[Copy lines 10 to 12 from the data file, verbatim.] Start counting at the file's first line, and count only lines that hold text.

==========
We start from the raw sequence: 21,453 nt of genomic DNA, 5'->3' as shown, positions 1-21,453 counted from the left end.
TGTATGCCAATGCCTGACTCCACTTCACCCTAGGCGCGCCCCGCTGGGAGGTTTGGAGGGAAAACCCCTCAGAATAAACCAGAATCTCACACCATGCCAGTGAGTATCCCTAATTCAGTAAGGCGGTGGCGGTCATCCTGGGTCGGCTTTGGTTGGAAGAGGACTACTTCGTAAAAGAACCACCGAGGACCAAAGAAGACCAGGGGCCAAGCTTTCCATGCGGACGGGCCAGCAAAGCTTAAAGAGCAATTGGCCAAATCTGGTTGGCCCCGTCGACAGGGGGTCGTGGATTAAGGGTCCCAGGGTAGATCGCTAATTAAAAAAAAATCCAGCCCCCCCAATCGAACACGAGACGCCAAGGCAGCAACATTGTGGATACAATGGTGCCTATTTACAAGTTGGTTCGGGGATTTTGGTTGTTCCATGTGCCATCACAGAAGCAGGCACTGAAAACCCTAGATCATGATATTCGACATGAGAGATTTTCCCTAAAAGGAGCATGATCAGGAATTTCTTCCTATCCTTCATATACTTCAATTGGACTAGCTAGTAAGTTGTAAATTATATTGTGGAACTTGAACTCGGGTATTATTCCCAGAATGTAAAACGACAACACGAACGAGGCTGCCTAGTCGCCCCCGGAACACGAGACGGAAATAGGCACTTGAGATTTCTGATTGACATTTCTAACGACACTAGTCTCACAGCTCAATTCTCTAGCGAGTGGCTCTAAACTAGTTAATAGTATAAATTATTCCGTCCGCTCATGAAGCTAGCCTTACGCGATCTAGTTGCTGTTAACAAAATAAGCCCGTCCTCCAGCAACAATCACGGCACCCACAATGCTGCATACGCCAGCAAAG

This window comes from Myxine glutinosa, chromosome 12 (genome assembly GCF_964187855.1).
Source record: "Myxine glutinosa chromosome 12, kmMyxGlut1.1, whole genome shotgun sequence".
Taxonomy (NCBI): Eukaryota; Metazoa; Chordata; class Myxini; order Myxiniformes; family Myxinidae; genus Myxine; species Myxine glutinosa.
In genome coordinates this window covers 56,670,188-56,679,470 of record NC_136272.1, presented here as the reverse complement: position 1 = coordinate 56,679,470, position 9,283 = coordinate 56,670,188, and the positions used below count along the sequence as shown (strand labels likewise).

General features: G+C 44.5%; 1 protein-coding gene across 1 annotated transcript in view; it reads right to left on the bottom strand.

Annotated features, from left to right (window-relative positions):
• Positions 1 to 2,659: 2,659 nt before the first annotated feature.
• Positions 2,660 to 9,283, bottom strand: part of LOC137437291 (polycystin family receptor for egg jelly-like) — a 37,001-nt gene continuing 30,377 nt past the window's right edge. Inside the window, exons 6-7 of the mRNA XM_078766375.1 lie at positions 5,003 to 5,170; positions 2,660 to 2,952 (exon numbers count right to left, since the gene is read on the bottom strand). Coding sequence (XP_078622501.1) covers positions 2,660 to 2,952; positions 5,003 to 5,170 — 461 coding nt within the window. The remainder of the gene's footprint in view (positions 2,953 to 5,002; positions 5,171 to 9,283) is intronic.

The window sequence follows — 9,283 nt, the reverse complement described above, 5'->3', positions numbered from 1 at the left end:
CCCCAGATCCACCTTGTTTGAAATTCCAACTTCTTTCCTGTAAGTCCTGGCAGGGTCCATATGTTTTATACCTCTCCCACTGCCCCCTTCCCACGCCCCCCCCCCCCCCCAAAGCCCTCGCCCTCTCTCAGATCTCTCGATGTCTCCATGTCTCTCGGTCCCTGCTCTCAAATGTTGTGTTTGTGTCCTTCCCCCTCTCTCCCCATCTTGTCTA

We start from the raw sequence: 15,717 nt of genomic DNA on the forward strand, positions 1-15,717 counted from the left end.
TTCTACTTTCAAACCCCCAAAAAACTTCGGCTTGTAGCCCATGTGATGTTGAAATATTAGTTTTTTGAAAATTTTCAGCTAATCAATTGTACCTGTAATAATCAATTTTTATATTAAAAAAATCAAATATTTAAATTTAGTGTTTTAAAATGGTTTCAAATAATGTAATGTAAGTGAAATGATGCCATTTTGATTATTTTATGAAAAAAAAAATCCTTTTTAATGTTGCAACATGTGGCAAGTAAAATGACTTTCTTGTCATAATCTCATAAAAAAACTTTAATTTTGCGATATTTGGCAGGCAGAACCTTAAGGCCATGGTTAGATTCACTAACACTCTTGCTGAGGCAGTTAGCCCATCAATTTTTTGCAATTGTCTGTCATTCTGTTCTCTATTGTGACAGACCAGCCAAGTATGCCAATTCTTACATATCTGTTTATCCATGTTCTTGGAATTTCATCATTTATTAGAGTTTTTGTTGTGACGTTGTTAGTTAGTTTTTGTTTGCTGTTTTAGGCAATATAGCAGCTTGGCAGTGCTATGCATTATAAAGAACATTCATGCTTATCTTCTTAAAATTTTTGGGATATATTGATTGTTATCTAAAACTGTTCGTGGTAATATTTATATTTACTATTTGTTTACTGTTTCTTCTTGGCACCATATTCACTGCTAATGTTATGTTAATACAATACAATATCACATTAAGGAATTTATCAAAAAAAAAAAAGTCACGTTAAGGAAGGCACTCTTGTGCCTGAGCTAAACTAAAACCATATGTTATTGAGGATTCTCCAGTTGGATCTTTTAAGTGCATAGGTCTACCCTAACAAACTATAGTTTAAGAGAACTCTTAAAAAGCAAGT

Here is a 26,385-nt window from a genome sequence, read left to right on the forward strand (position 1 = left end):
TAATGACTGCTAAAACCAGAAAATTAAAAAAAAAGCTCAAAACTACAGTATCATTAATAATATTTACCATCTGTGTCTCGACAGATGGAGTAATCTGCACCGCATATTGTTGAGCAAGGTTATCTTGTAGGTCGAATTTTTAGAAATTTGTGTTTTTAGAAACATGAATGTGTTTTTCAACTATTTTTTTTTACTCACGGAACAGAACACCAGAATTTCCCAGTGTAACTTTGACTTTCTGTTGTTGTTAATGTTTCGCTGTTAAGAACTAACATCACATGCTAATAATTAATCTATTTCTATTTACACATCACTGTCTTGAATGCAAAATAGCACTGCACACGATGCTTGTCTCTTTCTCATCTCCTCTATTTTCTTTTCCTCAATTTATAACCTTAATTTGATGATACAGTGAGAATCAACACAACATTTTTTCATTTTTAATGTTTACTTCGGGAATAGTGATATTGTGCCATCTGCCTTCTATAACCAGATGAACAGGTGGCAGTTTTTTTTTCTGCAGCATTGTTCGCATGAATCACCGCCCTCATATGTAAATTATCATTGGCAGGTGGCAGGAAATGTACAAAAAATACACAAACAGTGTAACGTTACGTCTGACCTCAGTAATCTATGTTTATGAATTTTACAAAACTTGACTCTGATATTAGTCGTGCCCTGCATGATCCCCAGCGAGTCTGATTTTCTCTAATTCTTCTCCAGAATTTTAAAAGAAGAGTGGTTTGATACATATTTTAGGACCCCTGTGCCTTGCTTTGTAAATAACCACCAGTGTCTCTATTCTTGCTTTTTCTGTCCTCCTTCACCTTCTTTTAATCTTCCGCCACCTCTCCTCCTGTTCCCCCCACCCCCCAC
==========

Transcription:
• Positions 2,660 to 9,283, bottom strand: part of LOC137437291 (polycystin family receptor for egg jelly-like) — a 37,001-nt gene continuing 30,377 nt past the window's right edge. Inside the window, exons 6-7 of the mRNA XM_078766375.1 lie at positions 5,003 to 5,170; positions 2,660 to 2,952 (exon numbers count right to left, since the gene is read on the bottom strand). Coding sequence (XP_078622501.1) covers positions 2,660 to 2,952; positions 5,003 to 5,170 — 461 coding nt within the window. The remainder of the gene's footprint in view (positions 2,953 to 5,002; positions 5,171 to 9,283) is intronic.

The window sequence follows — 9,283 nt, the reverse complement described above, 5'->3', positions numbered from 1 at the left end:
CCCCAGATCCACCTTGTTTGAAATTCCAACTTCTTTCCTGTAAGTCCTGGCAGGGTCCATATGTTTTATACCTCTCCCACTGCCCCCTTCCCACGCCCCCCCCCCCCCCCAAAGCCCTCGCCCTCTCTCAGATCTCTCGATGTCTCCATGTCTCTCGGTCCCTGCTCTCAAATGTTGTGTTTGTGTCCTTCCCCCTCTCTCCCCATCTTGTCTA